Haringey In Focus: Play Streets scheme rolled out across Haringey
PUBLISHED: 12:00 27 December 2013 | UPDATED: 10:03 03 January 2014
Children will soon be reclaiming their roads thanks to a group of Haringey neighbours who decided they wanted to capture some of the excitement of street parties on a regular basis.
How to get involved with Play Streets
Play Streets schemes will be run by local residents with Haringey Council responsible for helping to close roads where applicable.
Applications for Play Streets will be free to make and there will be no fee for closing roads if a scheme is approved.
Residents making Play Streets applications will need to show that they have consulted with neighbours and secured the backing of most people in their street.
While every effort will be made to support Play Streets applications for road closures, there are certain roads where closures would not be appropriate. These include certain classified roads, principal routes, bus routes and Transport for London red routes and streets that straddle more than one borough.
Full details of the application process and excluded roads will be available shortly at www.haringey.gov.uk/roadsandstreets.
Residents can learn more about the scheme from others who have taken part by joining the Facebook group at www.facebook.com/groups/553352248089532, or visit http://clarendonplaystreet.wordpress.com/
Haringey Play Streets gives parents – and adults who don’t have children – the ability to shut their roads off from traffic and transform them into playgrounds for the day.
It wouldn’t have happened were it not for a couple of people living in Avondale Road, Harringay, who spotted a story about parents in Bristol who had done just that in 2012.
“It inspired us, but we didn’t do anything about it straight away,” explained father-of-two Paul Wheeler.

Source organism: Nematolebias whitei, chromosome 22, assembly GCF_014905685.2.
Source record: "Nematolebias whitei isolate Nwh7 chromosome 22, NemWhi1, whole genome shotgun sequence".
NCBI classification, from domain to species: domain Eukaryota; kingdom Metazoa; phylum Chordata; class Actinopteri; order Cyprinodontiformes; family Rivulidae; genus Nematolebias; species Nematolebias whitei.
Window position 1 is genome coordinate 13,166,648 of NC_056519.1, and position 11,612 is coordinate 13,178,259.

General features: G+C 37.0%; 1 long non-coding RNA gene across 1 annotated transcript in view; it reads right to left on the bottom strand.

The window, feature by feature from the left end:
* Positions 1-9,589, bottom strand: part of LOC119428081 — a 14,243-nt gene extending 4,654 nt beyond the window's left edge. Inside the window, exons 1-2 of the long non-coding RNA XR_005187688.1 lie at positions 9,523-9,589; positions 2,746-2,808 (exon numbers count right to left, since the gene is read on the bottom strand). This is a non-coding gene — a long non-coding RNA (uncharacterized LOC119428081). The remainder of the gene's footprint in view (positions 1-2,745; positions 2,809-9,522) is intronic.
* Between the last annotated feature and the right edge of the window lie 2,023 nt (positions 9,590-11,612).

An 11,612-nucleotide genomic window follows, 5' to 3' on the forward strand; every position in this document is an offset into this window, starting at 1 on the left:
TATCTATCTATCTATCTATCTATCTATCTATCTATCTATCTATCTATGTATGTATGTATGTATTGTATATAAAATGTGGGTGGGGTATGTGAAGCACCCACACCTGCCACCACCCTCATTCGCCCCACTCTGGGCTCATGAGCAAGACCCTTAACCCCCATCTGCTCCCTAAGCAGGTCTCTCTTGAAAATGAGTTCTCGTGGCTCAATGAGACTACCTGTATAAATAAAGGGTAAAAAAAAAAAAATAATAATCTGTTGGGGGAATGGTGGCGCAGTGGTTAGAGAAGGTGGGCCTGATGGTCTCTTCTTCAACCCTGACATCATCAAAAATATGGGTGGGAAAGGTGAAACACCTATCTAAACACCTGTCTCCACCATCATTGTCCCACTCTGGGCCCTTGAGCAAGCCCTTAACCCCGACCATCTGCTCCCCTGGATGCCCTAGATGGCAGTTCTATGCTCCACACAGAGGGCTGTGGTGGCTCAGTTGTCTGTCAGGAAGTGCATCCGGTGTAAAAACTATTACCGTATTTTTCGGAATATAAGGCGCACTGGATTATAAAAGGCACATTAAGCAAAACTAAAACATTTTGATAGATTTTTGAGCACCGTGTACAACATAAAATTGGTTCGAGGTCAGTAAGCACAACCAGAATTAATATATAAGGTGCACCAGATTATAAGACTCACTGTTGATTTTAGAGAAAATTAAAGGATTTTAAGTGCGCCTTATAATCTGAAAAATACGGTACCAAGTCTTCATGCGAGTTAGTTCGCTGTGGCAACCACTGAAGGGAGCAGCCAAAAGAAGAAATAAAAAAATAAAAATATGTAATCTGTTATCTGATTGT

Unbeknown to them, however, Sam Raphael – who lived in adjoining Clarendon Road – had also thought it was a good idea, so he put the wheels in motion.
“He contacted our councillors, organised a meeting and spoke to us,” said Mr Wheeler. “A group of us went round to his house in October of last year.”
It seems there was “overwhelming support” for the scheme from residents and the council.
But, being a new idea, it took a while for everything to be put in place. However, when the two streets finally got the go-ahead in the summer, it was all worth it.
Mr Wheeler said: “It is wonderful to see the kids having fun in the road. It’s great seeing them discover the different things you can do in the street, first with their bikes, and then water fights in the summer and now, at Christmas, you get remote control cars.”
It is not just about the little ones, he added.
“It is primarily about the children, but not exclusively so. What’s great is when you see two stewards at the end of the road and they are chatting away like they have known each other for years.
“But they have only just met – despite living next door to each other for 10 years. That happens pretty much every time.”
The scheme – which sees Avondale and Clarendon roads closed off for Play Streets once a month – has proved such a success that the council has decided to throw its support fully behind it.
At this month’s meeting of Haringey’s cabinet, members agreed to make Play Streets a borough-wide project.
Residents anywhere in the borough will be able to team up to apply free for temporary road closures to allow them to turn streets into community spaces.
Council leader Claire Kober said: “Play Streets is a brilliant way of bringing communities together.
‘‘We’re delighted to offer the borough’s children the chance to transform their roads and make more of their neighbourhoods.
“It’s been fantastic to see the popularity of the pilot scheme and I look forward to watching Play Streets catch on across the borough throughout 2014.”